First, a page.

Follow our progress running the nursery, watching wild bees, keeping honey bees and creating our own bee-haven in south Oxfordshire

Rosybee 2013 progress


During this last season rosybee has evolved from a pilot operation to a small but thriving business. I am sure that all the publicity surrounding neonicotinoids helped to bring the plight of bees and other pollinators to the attention of a wider audience and probably helped to boost sales. I continue to be very gratified by the number or clients who want to engage on what plants will work best for bees in their gardens and who even send photos to show the plants they have purchased once they are established. We added slightly to our plant range and also continued our research to see what else we can find that really works both for the garden and the bees. One of the years highlights was attending a workshop at the Laboritory of Apiculture and Social Insects (LASI) at Sussex University to see both their research methods and also their findings on plants they have been studying. Thier method is simple; count how many bees visit each plant type and keep counting every week throughout the season.  Because the bees will only visit a plant is they are gaining nectar or pollen then this simple count quickly give a season-long value assessment from the bees perspective.  I was delighted to find that we stocked almost every one of the top performing plants but also found one which we will add to our range for next year.

We are slowly still developing our site although the main focus this year has been to improve the soil - and reduce the weeds - in our ploughed area (its about 1 acre) so that the phacelia and borage we grow as a seed-sown annual crop germinates more successfully and we can increase the quantity of nectar it provides for the bees right through summer. This years flowering was better than last and now we have gained a bit more experience with our new harrow we hope that next year will better again.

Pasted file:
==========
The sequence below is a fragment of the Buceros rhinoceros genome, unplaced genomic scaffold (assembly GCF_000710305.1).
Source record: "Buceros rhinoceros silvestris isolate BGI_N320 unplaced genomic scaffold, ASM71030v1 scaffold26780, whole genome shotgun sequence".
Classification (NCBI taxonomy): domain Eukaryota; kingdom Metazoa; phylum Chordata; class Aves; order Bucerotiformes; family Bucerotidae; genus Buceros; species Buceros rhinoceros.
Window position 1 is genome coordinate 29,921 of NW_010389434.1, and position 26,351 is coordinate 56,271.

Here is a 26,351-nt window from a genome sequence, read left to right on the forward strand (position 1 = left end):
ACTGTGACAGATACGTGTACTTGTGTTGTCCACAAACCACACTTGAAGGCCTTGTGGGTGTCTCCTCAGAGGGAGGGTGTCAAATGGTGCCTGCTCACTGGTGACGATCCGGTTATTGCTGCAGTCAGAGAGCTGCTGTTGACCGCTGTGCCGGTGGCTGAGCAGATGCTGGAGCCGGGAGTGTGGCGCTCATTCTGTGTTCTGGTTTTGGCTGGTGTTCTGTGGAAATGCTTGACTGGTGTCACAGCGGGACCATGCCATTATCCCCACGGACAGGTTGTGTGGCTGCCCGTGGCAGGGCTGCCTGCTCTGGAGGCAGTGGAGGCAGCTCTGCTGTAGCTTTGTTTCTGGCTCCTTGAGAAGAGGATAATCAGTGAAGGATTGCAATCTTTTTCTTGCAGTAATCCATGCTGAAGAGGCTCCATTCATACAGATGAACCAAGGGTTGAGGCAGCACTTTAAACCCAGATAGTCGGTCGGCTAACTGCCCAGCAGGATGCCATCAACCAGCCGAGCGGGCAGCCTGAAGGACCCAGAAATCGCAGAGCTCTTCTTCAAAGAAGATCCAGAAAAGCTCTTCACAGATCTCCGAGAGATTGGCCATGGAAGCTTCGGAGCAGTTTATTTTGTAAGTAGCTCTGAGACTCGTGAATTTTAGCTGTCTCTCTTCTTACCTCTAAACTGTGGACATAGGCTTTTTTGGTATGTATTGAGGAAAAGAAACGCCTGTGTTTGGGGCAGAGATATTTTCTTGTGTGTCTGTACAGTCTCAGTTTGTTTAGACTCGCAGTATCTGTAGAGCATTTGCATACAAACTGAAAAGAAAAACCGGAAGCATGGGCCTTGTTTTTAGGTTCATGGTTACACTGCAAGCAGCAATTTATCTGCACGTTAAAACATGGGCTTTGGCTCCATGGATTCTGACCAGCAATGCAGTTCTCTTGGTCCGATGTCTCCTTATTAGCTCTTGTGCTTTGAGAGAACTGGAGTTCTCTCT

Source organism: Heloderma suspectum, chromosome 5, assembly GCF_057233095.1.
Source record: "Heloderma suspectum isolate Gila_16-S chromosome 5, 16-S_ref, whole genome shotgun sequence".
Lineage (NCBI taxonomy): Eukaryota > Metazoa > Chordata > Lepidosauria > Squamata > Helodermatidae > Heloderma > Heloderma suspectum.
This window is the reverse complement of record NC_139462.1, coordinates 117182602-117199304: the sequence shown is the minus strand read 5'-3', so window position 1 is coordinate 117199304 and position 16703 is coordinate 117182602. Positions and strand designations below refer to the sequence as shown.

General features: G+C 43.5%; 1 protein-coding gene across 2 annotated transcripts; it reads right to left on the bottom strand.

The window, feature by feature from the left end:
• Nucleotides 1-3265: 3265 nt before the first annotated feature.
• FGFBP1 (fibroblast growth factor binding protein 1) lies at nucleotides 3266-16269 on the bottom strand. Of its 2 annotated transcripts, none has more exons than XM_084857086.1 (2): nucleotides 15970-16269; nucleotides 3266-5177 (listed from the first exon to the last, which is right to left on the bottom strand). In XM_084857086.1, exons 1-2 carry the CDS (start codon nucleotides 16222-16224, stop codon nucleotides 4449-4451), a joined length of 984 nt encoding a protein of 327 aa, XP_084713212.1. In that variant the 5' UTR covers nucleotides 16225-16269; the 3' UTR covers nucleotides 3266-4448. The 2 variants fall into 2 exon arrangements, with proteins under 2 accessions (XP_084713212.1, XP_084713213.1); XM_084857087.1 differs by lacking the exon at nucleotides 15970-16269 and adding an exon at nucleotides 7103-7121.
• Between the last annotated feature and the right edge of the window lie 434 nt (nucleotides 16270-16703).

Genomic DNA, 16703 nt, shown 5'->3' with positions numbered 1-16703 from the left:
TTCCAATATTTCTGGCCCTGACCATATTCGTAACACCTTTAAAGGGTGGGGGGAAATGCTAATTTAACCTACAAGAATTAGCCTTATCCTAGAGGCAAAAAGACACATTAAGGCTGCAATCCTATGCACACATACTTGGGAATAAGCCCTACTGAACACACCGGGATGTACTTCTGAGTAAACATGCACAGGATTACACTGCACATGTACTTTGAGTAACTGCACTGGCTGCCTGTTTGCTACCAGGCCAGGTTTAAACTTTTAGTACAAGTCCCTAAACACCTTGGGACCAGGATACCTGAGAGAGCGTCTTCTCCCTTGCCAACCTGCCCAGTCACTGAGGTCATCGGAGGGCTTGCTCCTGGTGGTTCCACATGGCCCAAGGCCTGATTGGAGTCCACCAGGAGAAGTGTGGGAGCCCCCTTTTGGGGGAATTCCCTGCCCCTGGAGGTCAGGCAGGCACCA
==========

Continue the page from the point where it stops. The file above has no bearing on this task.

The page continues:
Nursery irrigation in action

We completed the installation of our irrigation system back in November but we did not need it active over the winter as our stock is minimal at this time of year. Now we are starting to pot-on seedlings and plug plants into the trays we sell in and the volume is about to expand very rapidly so this week I have been working out how to operate the water. Our irrigation comprises:

* a big tank that holds rainwater that is captured on the roof of the polytunnel

* a small feeder tank underground where the water is pumped from and any surplus drains back to

* a fairly powerful pump

* 34 flood trays where the plants live and are watered from below when the trays flood

* a controller which luckily comes with a booklet that is written in standard English rather than techie jargon

The latter and I have been getting acquainted and after a lot of button pushing and head scratching I have managed to get the system set to come on at 9am on Mondays and Fridays and pump water into the trays.  The tricky bit is working out how many minutes it needs to pump water for and then how long the water takes to drain back out of the trays.  It turns out that we can fill 17 trays (it fills half at a time) in just 6 minutes but was then taking over an hour to drain out. The plants seem to be able to take up enough water in about 45 minutes so I resorted the very high-tech solution of drilling bigger drainage holes to speed up that stage.

Now I need to check it again and keep adjusting till the balance is right. I also checked that all the trays are completely level, which is really only possible when they have water in them to show any high or low points. The trays sit on rails made out of scaffolding poles that in turn are supported on simple U-shaped brackets with a screw fitting that enables them to be adjusted up and down by turning them.